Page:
Chris Guarino, the guy with the suitcase, is an 18-year-old college student in South Florida. He joined TikTok “as a joke,” according to his bio, and his posts are generally preoccupied with goofball antics. Typical fare: In a video from last year, he mocks his dog Coco for having a “little potato booty.” On a good day, Guarino is lucky to get 1,000 eyes on a post. That is, until December, when he uploaded the Spirit airline parody. It became his biggest hit, exceeding half a million views.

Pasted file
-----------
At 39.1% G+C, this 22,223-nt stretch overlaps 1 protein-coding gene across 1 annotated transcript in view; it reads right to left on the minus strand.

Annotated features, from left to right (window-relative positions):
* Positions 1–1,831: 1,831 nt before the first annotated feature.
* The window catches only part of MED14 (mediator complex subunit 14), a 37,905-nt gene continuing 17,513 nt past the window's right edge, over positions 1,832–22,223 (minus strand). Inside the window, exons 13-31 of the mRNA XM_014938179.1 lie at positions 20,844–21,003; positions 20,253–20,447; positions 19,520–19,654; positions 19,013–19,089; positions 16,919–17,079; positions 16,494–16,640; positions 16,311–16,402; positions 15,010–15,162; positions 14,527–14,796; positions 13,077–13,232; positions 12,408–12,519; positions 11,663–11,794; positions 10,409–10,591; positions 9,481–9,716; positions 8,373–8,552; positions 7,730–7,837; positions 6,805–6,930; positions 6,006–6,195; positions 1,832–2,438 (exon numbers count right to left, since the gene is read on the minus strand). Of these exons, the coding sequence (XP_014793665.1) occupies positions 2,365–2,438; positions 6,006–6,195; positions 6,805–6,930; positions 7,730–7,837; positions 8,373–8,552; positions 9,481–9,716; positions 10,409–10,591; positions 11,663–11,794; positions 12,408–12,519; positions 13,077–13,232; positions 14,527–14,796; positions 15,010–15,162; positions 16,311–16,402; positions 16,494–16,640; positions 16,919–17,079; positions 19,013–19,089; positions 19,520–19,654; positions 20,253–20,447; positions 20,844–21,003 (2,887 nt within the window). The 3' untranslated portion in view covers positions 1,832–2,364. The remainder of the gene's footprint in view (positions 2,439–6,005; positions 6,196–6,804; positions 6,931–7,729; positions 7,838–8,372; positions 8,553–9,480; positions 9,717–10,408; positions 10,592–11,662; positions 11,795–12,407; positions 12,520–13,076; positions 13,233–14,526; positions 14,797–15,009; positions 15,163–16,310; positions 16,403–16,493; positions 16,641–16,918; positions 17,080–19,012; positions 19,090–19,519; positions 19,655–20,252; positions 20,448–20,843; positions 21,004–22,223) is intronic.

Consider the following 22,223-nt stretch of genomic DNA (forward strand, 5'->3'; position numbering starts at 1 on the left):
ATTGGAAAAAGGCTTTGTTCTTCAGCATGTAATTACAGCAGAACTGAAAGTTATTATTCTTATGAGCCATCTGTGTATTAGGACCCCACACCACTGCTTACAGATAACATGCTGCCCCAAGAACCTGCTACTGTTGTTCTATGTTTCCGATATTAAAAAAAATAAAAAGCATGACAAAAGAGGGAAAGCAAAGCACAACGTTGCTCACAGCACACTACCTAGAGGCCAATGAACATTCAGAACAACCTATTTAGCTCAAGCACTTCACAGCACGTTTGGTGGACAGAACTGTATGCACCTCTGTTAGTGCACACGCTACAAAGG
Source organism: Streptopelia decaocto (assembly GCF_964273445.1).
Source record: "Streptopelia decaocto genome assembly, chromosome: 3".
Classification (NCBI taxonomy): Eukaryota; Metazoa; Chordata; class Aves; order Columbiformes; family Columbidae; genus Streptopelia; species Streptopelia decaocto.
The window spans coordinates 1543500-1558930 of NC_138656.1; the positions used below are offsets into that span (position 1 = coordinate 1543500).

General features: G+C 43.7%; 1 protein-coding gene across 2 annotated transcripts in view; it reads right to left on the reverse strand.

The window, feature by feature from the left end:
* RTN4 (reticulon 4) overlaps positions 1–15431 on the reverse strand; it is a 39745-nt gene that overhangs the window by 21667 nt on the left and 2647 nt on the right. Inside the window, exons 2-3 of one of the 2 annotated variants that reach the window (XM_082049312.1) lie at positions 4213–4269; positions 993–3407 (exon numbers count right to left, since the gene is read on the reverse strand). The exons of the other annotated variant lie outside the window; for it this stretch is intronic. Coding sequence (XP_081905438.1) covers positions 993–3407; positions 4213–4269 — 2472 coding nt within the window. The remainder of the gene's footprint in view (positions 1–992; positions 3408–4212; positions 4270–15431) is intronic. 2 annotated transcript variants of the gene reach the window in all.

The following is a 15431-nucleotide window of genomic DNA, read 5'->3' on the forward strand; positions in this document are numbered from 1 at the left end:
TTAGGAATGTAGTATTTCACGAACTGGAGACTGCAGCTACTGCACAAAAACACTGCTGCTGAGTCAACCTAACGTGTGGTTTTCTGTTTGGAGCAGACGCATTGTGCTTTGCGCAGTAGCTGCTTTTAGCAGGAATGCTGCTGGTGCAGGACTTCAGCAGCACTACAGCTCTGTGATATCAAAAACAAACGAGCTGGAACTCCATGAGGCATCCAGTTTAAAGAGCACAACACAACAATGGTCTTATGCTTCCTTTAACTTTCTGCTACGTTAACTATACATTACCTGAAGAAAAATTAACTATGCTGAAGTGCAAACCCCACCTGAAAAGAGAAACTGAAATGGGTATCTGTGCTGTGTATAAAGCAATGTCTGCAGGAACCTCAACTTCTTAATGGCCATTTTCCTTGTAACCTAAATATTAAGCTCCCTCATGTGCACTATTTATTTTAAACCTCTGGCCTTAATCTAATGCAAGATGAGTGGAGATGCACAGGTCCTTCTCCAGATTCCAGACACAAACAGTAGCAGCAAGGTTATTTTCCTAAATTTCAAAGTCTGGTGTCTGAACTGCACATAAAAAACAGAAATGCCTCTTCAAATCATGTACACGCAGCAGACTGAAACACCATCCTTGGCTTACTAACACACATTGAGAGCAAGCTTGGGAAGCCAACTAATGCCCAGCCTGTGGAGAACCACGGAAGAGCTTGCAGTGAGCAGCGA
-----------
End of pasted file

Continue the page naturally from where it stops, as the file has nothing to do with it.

Videos like Guarino's are among a disturbing and ongoing form of content production that suggests a twisted love of Black culture through caricature. It's been called digital blackface, and Blackmon started seeing examples of it almost immediately after she joined TikTok, mostly being posted by young white women and white gay men. “I have never seen so many teenagers who are this race-obsessed,” she says. “My Blackness is not a show, it's not something you just turn on.” Another user, 19-year-old Mia Brier, calls it “low-key racism”—you might have to sit with it for a moment before the extent of the ugliness becomes clear. (Guarino did not respond to messages seeking comment and before press time deleted his TikTok account.)